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Live Review: The Foundry’s 1st Birthday Party


Throughout the following account I’m about to give you, one thing must be remembered: just over a year ago, around the time of The Foundry’s debut of a venue, it was far from certain there ever would be a first birthday. Several things were wrong at once. First, the inaugural party, headlined (again) by the ever-present Velociraptor, almost put a hole through the floor that would have sucked up about three-quarters of the Brisbane underground music scene, besides revealing other technical problems. The next month of gigs had to be moved elsewhere.

Teething issues aside, there was also the question of Brisbane being able to support as ambitious of a venue as The Foundry. The spectre of impending lock-out laws was beginning to hover ominously; The Tivoli was hanging by a thread as a venue, seemingly on an unescapable path toward redevelopment as a lame block of apartments or something, and so if The Tivoli, grand old beast that it is, hovers around insolvency then what hope for the rest? It is a great pleasure to report then upon entry on Thursday night I was greeted by the heaving warmth of a beloved, successful venue, packed thick with beautiful, pleasant humans having a beautiful, pleasant night.


I am instantly drawn to WHALEHOUSE’s frenetic punk bashings on the main stage. Colourful clothes, colourful music, colourful humans. Shredding through their EP, the charmingly titled ‘It’s an EP of a Time’, as well as other ephemeral blasts of searing guitar, WHALEHOUSE had the crowd heaving in a way that wouldn’t happen again until Velociraptor. If I could have a beer with any of the artists on the night, it would easily be this trio, who are doing justice to The Saints’ legacy in Brisbane punk.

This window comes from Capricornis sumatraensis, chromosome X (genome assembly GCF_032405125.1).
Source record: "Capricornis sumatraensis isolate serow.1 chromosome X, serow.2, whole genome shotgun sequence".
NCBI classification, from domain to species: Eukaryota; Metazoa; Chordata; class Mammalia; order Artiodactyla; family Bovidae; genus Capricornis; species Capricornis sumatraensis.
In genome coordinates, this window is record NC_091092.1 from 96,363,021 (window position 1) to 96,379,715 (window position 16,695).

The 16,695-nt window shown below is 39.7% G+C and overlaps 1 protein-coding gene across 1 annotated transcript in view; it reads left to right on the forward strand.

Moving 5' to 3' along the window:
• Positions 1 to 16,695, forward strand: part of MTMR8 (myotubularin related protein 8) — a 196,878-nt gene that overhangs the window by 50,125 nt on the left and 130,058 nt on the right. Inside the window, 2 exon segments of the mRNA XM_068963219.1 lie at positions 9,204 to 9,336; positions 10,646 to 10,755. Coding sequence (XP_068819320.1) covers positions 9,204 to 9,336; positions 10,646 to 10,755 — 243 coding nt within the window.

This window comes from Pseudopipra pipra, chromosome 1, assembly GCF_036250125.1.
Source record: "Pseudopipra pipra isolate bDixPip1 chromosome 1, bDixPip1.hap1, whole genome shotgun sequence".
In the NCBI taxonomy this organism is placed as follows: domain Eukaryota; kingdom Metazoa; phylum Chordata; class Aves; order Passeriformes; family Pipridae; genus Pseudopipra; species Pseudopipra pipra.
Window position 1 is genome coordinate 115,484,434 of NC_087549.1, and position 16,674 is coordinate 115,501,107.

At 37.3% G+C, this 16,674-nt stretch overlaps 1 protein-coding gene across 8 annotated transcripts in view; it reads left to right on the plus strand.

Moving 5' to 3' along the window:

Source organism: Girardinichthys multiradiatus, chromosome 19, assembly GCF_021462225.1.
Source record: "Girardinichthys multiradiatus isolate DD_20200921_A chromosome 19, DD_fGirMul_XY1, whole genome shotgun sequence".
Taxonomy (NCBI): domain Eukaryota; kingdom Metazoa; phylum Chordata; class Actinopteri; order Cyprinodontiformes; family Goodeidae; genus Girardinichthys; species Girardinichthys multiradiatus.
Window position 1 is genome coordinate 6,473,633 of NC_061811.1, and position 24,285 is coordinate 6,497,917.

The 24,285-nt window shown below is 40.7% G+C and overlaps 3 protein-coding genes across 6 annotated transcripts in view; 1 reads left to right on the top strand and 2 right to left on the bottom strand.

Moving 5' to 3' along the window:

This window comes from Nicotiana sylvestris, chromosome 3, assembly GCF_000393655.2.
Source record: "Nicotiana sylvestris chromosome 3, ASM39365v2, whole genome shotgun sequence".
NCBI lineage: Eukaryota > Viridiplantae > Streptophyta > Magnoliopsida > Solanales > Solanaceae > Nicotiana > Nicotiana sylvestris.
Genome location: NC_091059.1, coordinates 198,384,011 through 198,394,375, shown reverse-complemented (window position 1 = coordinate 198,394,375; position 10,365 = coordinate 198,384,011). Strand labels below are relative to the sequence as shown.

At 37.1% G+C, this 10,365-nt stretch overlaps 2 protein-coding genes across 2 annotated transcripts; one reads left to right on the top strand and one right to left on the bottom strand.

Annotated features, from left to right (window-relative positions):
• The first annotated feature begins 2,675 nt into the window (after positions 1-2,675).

I don’t like the back band room at The Foundry. It’s no-one’s fault really, and to complain is like complaining about the weather. But there is only one entrance to the long, rectangular room, and it tends to bottleneck there after the band has started. Luckily, this is less of a problem for Golden Vessel, whose spacious minimal electronica had the crowd completely pliable. I mean, zombified! Everyone was swaying rhythmically, not much going on really, but that’s exactly the response you want to skilful production.

There was a lot of buzz about Straight Arrows making a trip north of the border for The Foundry’s first birthday. Utterly deserved, too. More than any other Australian city at the moment, it’s Sydney who has managed to cultivate the most eclectic, thoughtful group of bands on the cusp. Names like Day Ravies and The Lulu Raes sit comfortably alongside the scuzzy garage punk of Straight Arrows. At times they sound more like Preoccupations (i.e. very heavy), others they scuttle back to guitar pop territory, but they’re mesmeric!


The main stage is set for Velociraptor but before them we experienced Astro Travellers, best known for their intricate mix of rhythm and rhyme. Indeed, were you to replace their urban hip-hop lyricism with a slower, more conversational vocal style, you would get a great product not dissimilar to Massive Attack. Musically, they were among the tightest of the night but there was also a noticeable absence of risk or engagement, so away from the first handful of rows the vibe felt a bit like a soufflé that hadn’t quite risen.


Velociraptor and the Brisbane scene are utterly inseparable. They have grown together in symbiosis, such as that you can’t imagine Velociraptor existing in Sydney or Melbourne, but nor can you imagine Brisbane’s scene being very fun in their absence. Lock-out laws may be imposed, the revolving door of band membership may keep shuffling members, but as long as Velociraptor are playing shows at The Foundry the sun will still set and the XXXX will still be cold. Perhaps only one Brisbane band currently elicits the sort of reaction Velociraptor received at this show, Last Dinosaurs. Violent Soho too of course, but they get that everywhere…

No, you’re in Jeremy Neale country now, son! And what a performance he put on. He comes across as a bit of a snake-oil salesmen, all huckster-charm and rapid fire conversation. If he didn’t make it in music he’d be great on daytime television. Their set, bookended with Cynthia and Ramona, as fine a pair of women as have ever appeared in song, and filled with favourites like Sneakers and Riot, was a writhing release of pleasure. When Neale produced cake, I think the whole room felt like it was their birthday…

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